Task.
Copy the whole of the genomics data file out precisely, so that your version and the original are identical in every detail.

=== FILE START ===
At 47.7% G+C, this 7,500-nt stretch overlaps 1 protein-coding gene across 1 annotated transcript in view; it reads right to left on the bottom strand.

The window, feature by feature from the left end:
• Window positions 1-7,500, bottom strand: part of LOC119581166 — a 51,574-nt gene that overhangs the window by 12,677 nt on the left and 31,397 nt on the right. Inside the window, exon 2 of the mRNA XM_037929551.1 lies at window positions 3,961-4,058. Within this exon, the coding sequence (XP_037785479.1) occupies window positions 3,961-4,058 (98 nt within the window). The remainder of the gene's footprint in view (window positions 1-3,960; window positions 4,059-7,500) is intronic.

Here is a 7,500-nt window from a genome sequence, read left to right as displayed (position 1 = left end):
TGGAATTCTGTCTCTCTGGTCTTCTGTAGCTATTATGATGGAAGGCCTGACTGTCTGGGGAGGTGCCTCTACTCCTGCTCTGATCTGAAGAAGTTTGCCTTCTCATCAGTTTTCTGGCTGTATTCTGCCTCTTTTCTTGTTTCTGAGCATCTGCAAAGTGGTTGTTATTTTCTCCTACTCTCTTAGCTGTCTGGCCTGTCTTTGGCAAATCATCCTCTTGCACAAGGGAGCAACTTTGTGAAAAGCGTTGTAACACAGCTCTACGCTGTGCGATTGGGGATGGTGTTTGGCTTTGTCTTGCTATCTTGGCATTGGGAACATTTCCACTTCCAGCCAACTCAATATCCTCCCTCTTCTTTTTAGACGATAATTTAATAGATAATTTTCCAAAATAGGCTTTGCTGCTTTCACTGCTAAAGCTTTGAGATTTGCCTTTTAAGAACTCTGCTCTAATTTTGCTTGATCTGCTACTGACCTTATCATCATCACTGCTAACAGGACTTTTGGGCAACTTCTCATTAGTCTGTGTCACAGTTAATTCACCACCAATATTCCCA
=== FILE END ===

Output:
At 47.7% G+C, this 7,500-nt stretch overlaps 1 protein-coding gene across 1 annotated transcript in view; it reads right to left on the bottom strand.

The window, feature by feature from the left end:
• Window positions 1-7,500, bottom strand: part of LOC119581166 — a 51,574-nt gene that overhangs the window by 12,677 nt on the left and 31,397 nt on the right. Inside the window, exon 2 of the mRNA XM_037929551.1 lies at window positions 3,961-4,058. Within this exon, the coding sequence (XP_037785479.1) occupies window positions 3,961-4,058 (98 nt within the window). The remainder of the gene's footprint in view (window positions 1-3,960; window positions 4,059-7,500) is intronic.

Here is a 7,500-nt window from a genome sequence, read left to right as displayed (position 1 = left end):
TGGAATTCTGTCTCTCTGGTCTTCTGTAGCTATTATGATGGAAGGCCTGACTGTCTGGGGAGGTGCCTCTACTCCTGCTCTGATCTGAAGAAGTTTGCCTTCTCATCAGTTTTCTGGCTGTATTCTGCCTCTTTTCTTGTTTCTGAGCATCTGCAAAGTGGTTGTTATTTTCTCCTACTCTCTTAGCTGTCTGGCCTGTCTTTGGCAAATCATCCTCTTGCACAAGGGAGCAACTTTGTGAAAAGCGTTGTAACACAGCTCTACGCTGTGCGATTGGGGATGGTGTTTGGCTTTGTCTTGCTATCTTGGCATTGGGAACATTTCCACTTCCAGCCAACTCAATATCCTCCCTCTTCTTTTTAGACGATAATTTAATAGATAATTTTCCAAAATAGGCTTTGCTGCTTTCACTGCTAAAGCTTTGAGATTTGCCTTTTAAGAACTCTGCTCTAATTTTGCTTGATCTGCTACTGACCTTATCATCATCACTGCTAACAGGACTTTTGGGCAACTTCTCATTAGTCTGTGTCACAGTTAATTCACCACCAATATTCCCA